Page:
Brumby’s Bakery published the results of a national consumer survey and launched a new range of ‘numbers-free’ bread. The Better Bread Report, authored by dietitian Shane Landon, indicates that as many as 83 per cent of Australians are concerned about additives or numbers in foods.
The reports state that concerns about the unknown effects of food numbers, combined with the difficulty in isolating problem ingredients or foods, may be enough reason for many people to try to reduce their consumption of numbers in food.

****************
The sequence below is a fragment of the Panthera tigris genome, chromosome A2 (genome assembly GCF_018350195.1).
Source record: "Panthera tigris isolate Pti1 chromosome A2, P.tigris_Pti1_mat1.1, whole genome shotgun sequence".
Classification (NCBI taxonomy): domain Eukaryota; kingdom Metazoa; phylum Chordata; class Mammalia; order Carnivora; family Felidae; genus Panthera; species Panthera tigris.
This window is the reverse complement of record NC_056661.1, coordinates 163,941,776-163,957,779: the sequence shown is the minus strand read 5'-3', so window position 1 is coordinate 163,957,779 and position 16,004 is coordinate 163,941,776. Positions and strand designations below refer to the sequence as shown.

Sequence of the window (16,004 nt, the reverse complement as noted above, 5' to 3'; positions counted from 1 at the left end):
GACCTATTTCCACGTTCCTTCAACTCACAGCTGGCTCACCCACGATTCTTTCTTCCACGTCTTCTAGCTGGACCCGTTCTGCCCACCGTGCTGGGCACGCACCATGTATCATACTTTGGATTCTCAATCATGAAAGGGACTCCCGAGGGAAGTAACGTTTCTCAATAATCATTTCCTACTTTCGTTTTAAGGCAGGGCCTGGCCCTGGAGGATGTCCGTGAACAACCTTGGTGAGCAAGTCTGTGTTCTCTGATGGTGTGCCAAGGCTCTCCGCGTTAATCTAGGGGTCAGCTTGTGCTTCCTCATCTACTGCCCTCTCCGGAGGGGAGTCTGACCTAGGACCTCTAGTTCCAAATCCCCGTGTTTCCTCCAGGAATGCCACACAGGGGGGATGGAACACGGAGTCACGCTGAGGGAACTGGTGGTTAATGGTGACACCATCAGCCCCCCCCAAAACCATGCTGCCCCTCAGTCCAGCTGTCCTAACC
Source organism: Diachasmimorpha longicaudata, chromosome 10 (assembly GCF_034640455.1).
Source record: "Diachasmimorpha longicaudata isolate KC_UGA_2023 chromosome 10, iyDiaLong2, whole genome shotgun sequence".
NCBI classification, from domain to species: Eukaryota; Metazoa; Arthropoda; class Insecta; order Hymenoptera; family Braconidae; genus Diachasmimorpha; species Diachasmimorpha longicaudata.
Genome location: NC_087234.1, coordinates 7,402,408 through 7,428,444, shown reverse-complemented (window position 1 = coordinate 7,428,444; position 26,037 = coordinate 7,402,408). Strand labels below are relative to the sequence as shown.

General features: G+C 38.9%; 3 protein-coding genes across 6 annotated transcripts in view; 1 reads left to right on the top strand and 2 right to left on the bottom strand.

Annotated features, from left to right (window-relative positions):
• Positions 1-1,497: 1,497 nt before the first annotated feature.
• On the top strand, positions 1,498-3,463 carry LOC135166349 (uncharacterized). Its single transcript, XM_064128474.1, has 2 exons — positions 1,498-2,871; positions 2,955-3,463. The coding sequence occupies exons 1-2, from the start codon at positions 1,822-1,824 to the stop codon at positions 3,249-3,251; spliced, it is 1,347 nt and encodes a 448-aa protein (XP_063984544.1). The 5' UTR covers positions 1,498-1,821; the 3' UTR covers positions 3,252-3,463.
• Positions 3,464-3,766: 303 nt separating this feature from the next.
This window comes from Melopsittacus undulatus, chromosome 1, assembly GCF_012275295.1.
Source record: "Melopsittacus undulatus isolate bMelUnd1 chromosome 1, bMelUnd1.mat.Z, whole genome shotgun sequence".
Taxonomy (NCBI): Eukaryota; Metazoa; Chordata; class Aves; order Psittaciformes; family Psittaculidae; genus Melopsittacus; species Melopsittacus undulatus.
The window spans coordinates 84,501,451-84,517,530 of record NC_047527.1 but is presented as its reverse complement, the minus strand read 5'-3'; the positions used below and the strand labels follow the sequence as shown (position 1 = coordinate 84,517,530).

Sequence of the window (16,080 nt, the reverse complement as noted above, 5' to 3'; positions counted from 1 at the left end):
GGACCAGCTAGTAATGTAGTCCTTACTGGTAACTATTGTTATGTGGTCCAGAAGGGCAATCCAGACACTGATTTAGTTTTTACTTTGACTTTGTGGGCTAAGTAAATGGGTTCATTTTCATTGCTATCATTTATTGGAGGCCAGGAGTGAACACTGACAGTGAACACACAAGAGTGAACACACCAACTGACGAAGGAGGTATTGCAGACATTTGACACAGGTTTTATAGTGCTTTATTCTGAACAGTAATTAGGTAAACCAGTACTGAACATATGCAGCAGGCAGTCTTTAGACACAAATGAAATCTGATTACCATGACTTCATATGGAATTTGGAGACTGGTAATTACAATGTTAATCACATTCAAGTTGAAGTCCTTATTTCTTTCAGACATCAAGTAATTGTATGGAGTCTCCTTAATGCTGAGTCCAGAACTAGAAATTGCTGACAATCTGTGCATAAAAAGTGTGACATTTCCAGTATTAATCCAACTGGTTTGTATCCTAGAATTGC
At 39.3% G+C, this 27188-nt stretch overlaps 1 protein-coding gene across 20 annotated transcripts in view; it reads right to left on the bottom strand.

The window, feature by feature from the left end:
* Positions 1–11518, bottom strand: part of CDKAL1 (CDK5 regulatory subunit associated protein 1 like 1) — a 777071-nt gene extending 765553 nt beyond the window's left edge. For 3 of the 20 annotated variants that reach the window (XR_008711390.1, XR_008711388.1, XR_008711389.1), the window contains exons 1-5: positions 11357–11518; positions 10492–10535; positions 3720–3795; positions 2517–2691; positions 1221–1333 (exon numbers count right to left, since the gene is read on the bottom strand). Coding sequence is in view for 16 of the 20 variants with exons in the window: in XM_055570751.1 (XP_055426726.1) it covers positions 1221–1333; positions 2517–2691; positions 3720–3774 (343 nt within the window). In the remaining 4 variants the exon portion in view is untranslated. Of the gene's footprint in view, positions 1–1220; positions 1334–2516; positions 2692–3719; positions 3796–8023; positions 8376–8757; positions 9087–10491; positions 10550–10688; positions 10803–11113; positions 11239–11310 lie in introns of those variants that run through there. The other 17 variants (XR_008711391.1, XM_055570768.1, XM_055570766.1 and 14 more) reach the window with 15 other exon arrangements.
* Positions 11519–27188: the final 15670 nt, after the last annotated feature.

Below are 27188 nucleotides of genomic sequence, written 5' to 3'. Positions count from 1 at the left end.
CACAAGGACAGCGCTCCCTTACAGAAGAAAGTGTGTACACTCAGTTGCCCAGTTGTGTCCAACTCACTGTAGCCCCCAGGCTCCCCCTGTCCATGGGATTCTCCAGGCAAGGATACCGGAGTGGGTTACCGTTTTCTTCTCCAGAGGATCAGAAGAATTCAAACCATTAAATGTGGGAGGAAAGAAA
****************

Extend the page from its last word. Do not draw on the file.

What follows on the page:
A survey of more than 1000 adults across Australia conducted for the report found that 89 per cent of respondents felt additives and numbers are not good for them while 69 per cent try to avoid buying foods with additives.
A snapshot of more than 170 breads and rolls from bakeries and supermarkets across the country found every bread line reviewed contained at least one number, some with up to eight.
“Certainly more research is required to understand the long-term effects of consuming a combination of different food additives, as most are tested in isolation,” Shane said.
Concern about numbers increases with age, with 74 per cent of 18-to-34 year olds concerned, compared with 89 per cent more than 55 years old. Interest in food containing no numbers is almost as high among males as females (91 per cent compared to 94 per cent) and equal for regional and metropolitan areas (93 per cent).